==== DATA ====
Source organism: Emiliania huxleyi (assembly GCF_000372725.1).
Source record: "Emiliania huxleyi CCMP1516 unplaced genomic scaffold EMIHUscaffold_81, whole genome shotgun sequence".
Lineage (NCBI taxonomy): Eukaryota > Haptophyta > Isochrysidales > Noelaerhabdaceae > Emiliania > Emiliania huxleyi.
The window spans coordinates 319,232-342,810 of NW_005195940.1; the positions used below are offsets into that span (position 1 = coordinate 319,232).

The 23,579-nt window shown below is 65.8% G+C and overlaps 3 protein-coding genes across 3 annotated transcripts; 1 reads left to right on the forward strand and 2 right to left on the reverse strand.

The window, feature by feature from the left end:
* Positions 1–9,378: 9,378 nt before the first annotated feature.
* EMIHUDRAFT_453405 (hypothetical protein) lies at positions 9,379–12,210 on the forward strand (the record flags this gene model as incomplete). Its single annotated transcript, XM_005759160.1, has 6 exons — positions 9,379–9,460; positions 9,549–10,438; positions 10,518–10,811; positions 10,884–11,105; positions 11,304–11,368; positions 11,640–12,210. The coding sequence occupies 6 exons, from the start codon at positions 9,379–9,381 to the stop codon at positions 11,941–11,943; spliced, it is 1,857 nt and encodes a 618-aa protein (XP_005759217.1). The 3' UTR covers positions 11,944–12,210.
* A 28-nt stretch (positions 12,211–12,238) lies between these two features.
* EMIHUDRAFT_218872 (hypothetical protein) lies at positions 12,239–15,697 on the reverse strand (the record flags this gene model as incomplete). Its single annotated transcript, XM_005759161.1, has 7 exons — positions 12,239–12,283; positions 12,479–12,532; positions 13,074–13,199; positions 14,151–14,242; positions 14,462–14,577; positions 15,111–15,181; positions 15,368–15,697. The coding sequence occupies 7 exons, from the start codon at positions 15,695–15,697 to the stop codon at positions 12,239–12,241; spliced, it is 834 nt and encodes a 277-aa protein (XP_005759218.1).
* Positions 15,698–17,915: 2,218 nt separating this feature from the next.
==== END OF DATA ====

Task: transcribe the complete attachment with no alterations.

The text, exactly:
Source organism: Emiliania huxleyi (assembly GCF_000372725.1).
Source record: "Emiliania huxleyi CCMP1516 unplaced genomic scaffold EMIHUscaffold_81, whole genome shotgun sequence".
Lineage (NCBI taxonomy): Eukaryota > Haptophyta > Isochrysidales > Noelaerhabdaceae > Emiliania > Emiliania huxleyi.
The window spans coordinates 319,232-342,810 of NW_005195940.1; the positions used below are offsets into that span (position 1 = coordinate 319,232).

The 23,579-nt window shown below is 65.8% G+C and overlaps 3 protein-coding genes across 3 annotated transcripts; 1 reads left to right on the forward strand and 2 right to left on the reverse strand.

The window, feature by feature from the left end:
* Positions 1–9,378: 9,378 nt before the first annotated feature.
* EMIHUDRAFT_453405 (hypothetical protein) lies at positions 9,379–12,210 on the forward strand (the record flags this gene model as incomplete). Its single annotated transcript, XM_005759160.1, has 6 exons — positions 9,379–9,460; positions 9,549–10,438; positions 10,518–10,811; positions 10,884–11,105; positions 11,304–11,368; positions 11,640–12,210. The coding sequence occupies 6 exons, from the start codon at positions 9,379–9,381 to the stop codon at positions 11,941–11,943; spliced, it is 1,857 nt and encodes a 618-aa protein (XP_005759217.1). The 3' UTR covers positions 11,944–12,210.
* A 28-nt stretch (positions 12,211–12,238) lies between these two features.
* EMIHUDRAFT_218872 (hypothetical protein) lies at positions 12,239–15,697 on the reverse strand (the record flags this gene model as incomplete). Its single annotated transcript, XM_005759161.1, has 7 exons — positions 12,239–12,283; positions 12,479–12,532; positions 13,074–13,199; positions 14,151–14,242; positions 14,462–14,577; positions 15,111–15,181; positions 15,368–15,697. The coding sequence occupies 7 exons, from the start codon at positions 15,695–15,697 to the stop codon at positions 12,239–12,241; spliced, it is 834 nt and encodes a 277-aa protein (XP_005759218.1).
* Positions 15,698–17,915: 2,218 nt separating this feature from the next.